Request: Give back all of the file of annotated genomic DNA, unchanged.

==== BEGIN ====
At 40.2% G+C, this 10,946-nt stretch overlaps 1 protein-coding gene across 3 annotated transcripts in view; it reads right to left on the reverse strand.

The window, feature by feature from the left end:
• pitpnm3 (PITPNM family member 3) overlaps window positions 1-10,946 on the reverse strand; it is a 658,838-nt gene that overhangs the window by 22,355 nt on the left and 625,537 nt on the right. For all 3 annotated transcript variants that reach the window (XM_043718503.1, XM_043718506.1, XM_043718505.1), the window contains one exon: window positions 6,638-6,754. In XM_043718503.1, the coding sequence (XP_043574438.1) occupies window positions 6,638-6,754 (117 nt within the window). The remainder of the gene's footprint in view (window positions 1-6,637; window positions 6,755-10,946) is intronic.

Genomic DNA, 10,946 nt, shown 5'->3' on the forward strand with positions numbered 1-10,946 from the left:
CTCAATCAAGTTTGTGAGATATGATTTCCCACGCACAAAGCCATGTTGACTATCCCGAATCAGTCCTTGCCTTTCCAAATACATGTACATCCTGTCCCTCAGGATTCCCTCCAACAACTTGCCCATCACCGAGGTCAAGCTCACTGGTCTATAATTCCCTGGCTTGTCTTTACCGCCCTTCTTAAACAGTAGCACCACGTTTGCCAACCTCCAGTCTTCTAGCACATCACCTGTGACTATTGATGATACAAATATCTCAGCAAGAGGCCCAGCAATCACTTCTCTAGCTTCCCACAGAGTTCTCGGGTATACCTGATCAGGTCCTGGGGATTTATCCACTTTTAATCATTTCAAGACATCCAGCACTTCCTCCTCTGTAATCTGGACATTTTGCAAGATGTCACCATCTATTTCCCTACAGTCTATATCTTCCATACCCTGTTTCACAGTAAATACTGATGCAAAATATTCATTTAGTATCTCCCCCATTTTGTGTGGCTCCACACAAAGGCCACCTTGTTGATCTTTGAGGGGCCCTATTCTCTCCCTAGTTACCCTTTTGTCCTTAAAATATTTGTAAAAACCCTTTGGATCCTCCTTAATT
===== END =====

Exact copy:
At 40.2% G+C, this 10,946-nt stretch overlaps 1 protein-coding gene across 3 annotated transcripts in view; it reads right to left on the reverse strand.

The window, feature by feature from the left end:
• pitpnm3 (PITPNM family member 3) overlaps window positions 1-10,946 on the reverse strand; it is a 658,838-nt gene that overhangs the window by 22,355 nt on the left and 625,537 nt on the right. For all 3 annotated transcript variants that reach the window (XM_043718503.1, XM_043718506.1, XM_043718505.1), the window contains one exon: window positions 6,638-6,754. In XM_043718503.1, the coding sequence (XP_043574438.1) occupies window positions 6,638-6,754 (117 nt within the window). The remainder of the gene's footprint in view (window positions 1-6,637; window positions 6,755-10,946) is intronic.

Genomic DNA, 10,946 nt, shown 5'->3' on the forward strand with positions numbered 1-10,946 from the left:
CTCAATCAAGTTTGTGAGATATGATTTCCCACGCACAAAGCCATGTTGACTATCCCGAATCAGTCCTTGCCTTTCCAAATACATGTACATCCTGTCCCTCAGGATTCCCTCCAACAACTTGCCCATCACCGAGGTCAAGCTCACTGGTCTATAATTCCCTGGCTTGTCTTTACCGCCCTTCTTAAACAGTAGCACCACGTTTGCCAACCTCCAGTCTTCTAGCACATCACCTGTGACTATTGATGATACAAATATCTCAGCAAGAGGCCCAGCAATCACTTCTCTAGCTTCCCACAGAGTTCTCGGGTATACCTGATCAGGTCCTGGGGATTTATCCACTTTTAATCATTTCAAGACATCCAGCACTTCCTCCTCTGTAATCTGGACATTTTGCAAGATGTCACCATCTATTTCCCTACAGTCTATATCTTCCATACCCTGTTTCACAGTAAATACTGATGCAAAATATTCATTTAGTATCTCCCCCATTTTGTGTGGCTCCACACAAAGGCCACCTTGTTGATCTTTGAGGGGCCCTATTCTCTCCCTAGTTACCCTTTTGTCCTTAAAATATTTGTAAAAACCCTTTGGATCCTCCTTAATT